With a view to restoring the country’s eroded fiscal buffers, having in mind that San Marino is still exposed to high vulnerabilities, the government, in the second semester of 2014, will start discussing the scope and terms to substitute the current levy on imports with a complete VAT regime. The authorities concur with staff that the technical implementation might prove challenging but will further reinforce credibility in the Sammarinese reform process.

The authorities are also prepared to start considering a painstaking pension reform aimed at ensuring the viability of the public pay-as-you-go pension system as long as possible and guaranteeing generational fairness. The authorities are conscious that the existing system is very generous and cannot be financed in the long term due to the after crisis reduced fiscal buffers; forthcoming actions will redefine the replacement ratio, the contribution rates and the prospective pension age. The reform is complex and sensitive and will need a high level of political consensus. In the meantime, the Parliament adopted a decision to cap the highest public pensions and impose–on the existing ones that exceed the cap–a solidarity subsidy in favor of the unemployed.

Financial sector

The banking sector shows positive signs of stabilization, with deposits remaining stable since early 2012 and liquidity buffers being back to a reassuring magnitude. The negative trend of little credit demand contributed to help the banks to restock their assets and coupled with the contingent credit lines at the central bank brought the liquidity risk to a comfortable low level. Capital requirements are largely met by all the banks, with the exception of Cassa di Risparmio della Repubblica di San Marino (CRSM). Nevertheless, the authorities are conscious that the crisis reduced profitability and left a heritage of high nonperforming loans; they agree on the opportunity to require higher resources against NPLs and to a revision of the provisioning mechanism. Moreover, the authorities are considering the suggested possibility of conducting an external asset quality review.

The recapitalization of Cassa di Risparmio della Repubblica di San Marino (CRSM), the largest systemic bank of the country, still poses relevant risks on the national accounts and therefore calls for replenishing the fiscal buffers and enhancing the economy resilience to negative shocks.

Despite the sizeable public contribution in 2012 and at the beginning of 2013, in the second half of 2013 parliament approved another injection of 85 million euro, driving total public support to 13 percent of GDP. The latest capitalization has been realized by means of a zero-coupon bond underwritten by CRSM. Despite not having yet completely resolved the intricate CRSM issue, much has been accomplished over the last year. The law protecting the foundation’s majority stake in CRSM was waived4, a difficult and important attainment that the authorities consider a milestone to the gradual dilution of the current shareholders of the bank. Indeed, the covenant between the financing state and the foundation is still undergoing negotiations and the final agreement to be reached will devise the best feasible arrangements to safeguard the injected public resources. The state is already nominating six board members out of nine, and being the CRSM governed by simple majority, it is effectively controlling the bank’s strategy and future development. The authorities are committed to recruit highly qualified experts with the clear mandate to restructure and revamp the bank’s business.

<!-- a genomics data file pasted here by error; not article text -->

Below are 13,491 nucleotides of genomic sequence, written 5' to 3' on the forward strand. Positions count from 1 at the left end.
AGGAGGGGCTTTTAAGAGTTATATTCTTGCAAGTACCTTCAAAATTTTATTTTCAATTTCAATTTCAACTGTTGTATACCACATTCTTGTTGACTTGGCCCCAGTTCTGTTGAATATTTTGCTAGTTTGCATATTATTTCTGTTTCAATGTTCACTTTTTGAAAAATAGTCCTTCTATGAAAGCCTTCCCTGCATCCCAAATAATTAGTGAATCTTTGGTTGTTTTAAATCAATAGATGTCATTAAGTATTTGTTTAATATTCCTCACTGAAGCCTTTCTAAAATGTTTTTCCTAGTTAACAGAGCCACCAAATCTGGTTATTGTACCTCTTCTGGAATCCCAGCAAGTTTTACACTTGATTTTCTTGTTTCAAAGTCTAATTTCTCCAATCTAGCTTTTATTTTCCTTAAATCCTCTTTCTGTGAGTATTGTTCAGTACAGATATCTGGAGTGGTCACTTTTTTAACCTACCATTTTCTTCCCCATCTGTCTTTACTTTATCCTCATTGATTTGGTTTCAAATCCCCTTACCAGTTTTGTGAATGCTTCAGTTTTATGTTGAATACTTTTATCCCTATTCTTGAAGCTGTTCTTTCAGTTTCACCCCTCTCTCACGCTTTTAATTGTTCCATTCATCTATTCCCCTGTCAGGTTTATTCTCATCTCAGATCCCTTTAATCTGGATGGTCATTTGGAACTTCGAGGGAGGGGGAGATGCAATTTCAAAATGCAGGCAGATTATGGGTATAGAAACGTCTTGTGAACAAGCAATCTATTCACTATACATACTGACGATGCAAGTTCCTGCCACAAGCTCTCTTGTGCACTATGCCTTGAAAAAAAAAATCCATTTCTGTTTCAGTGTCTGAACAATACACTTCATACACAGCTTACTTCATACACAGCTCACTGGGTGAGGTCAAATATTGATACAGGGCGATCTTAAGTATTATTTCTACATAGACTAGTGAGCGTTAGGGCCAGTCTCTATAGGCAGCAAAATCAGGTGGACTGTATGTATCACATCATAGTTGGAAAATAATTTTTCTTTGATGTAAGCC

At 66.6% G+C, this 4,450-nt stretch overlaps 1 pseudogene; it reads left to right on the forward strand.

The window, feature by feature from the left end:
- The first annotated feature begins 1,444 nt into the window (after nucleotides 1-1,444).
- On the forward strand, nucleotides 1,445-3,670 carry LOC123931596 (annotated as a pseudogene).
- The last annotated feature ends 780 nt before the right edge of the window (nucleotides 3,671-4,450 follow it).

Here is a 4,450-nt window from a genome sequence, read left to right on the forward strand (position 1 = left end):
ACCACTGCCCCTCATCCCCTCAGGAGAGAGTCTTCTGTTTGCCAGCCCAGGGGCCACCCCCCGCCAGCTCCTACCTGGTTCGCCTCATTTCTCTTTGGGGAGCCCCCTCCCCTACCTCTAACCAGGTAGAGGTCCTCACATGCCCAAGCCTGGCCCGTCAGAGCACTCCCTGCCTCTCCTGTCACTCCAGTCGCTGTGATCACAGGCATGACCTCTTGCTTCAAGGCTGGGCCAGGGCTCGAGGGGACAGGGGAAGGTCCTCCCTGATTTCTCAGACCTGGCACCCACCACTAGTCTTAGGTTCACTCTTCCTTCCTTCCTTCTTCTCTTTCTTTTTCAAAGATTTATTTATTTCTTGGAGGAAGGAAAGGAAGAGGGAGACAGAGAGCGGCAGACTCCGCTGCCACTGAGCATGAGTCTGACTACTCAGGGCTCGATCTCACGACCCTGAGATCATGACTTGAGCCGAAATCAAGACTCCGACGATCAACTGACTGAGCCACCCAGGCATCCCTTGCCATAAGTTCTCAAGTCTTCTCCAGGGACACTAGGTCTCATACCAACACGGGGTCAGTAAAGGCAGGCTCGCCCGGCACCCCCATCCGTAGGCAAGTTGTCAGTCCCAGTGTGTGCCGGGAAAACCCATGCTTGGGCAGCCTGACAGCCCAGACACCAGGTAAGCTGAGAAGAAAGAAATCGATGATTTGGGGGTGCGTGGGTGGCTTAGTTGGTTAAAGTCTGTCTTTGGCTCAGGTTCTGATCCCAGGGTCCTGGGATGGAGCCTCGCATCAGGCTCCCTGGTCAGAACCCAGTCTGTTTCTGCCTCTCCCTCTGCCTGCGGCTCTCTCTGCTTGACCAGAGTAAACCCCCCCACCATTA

The authorities appreciated the fruitful discussions with staff aimed at improving the banking resolution framework and the supervisory requirements. The necessary improvements will need careful planning and major legal amendments; as a consequence, a medium term approach is warranted, also considering the current resource constraints and the challenging structural reforms underway.

Structural reforms

San Marino embarked on a cycle of comprehensive and ambitious reforms to profoundly revise and re-launch its business model. The founding scheme is to reinforce the credibility, openness and transparency of the country, at the same time developing a series of services and niche activities to attract foreign investment, tourism and specialized businesses.

Consequently, the starting point was to reform the tax system and exit from the Italian “black list”, simultaneously embarking in the spending review, budget consolidation and restructuring of the labor market.

In the meantime, a recovery plan based on the development of new activities and an upswing of selected tourism is underway. In particular, reinforcing the ties with neighboring Italian regions, first among all lively Emilia-Romagna, will offer the financial sector a great opportunity to provide services outside of the narrow country borders.

The advantageous Sammarinese tax system should be a key brick to attract investments and partnerships finalized to the development of several initiatives: the Rimini-San Marino airport, especially devoted to cargo services and touristic itineraries; a scientific and technological park, financed by high-innovative businesses and connected to researchers and universities; telecommunications and media.

1

The double taxation agreement (DTA) between Italy and San Marino entered into force on October 3, 2013, and paved the way for San Marino to be taken off the “black list” of countries that Italy considers to be “tax havens”. The exit was ratified on February 12, 2014. The DTA, signed in 2002, and the Amending protocol thereto, aligning the provisions on exchange of tax information with the 2005 OECD standards, were ratified in June 2012. San Marino’s Government has, for some time, been working to reduce the evasion of Italian taxes through its territory and has irrevocably chosen the path of international tax transparency and collaboration. DTAs or tax information exchange agreements (TIEAs) were also signed with a number of other countries, including, most recently, Singapore and Greece (DTAs) and India and China (TIEAs).

2

SEPA is a payment-integration scheme of the European Union to harmonize and increase the simplicity and reliability of bank transfers denominated in euro. As of February 2014, SEPA consists of the 28 EU member states, the four members of the EFTA (Iceland, Liechtenstein, Norway and Switzerland), Monaco and San Marino.

3

MONEYVAL is the Committee of Experts on the Evaluation of Anti-Money Laundering Measures and the Financing of Terrorism of the Council of Europe.

4

In 2013, the law allowing the injection of new public capital into the bank also disciplined that, as a consequence, the State could be assigned the majority stake of CRSM.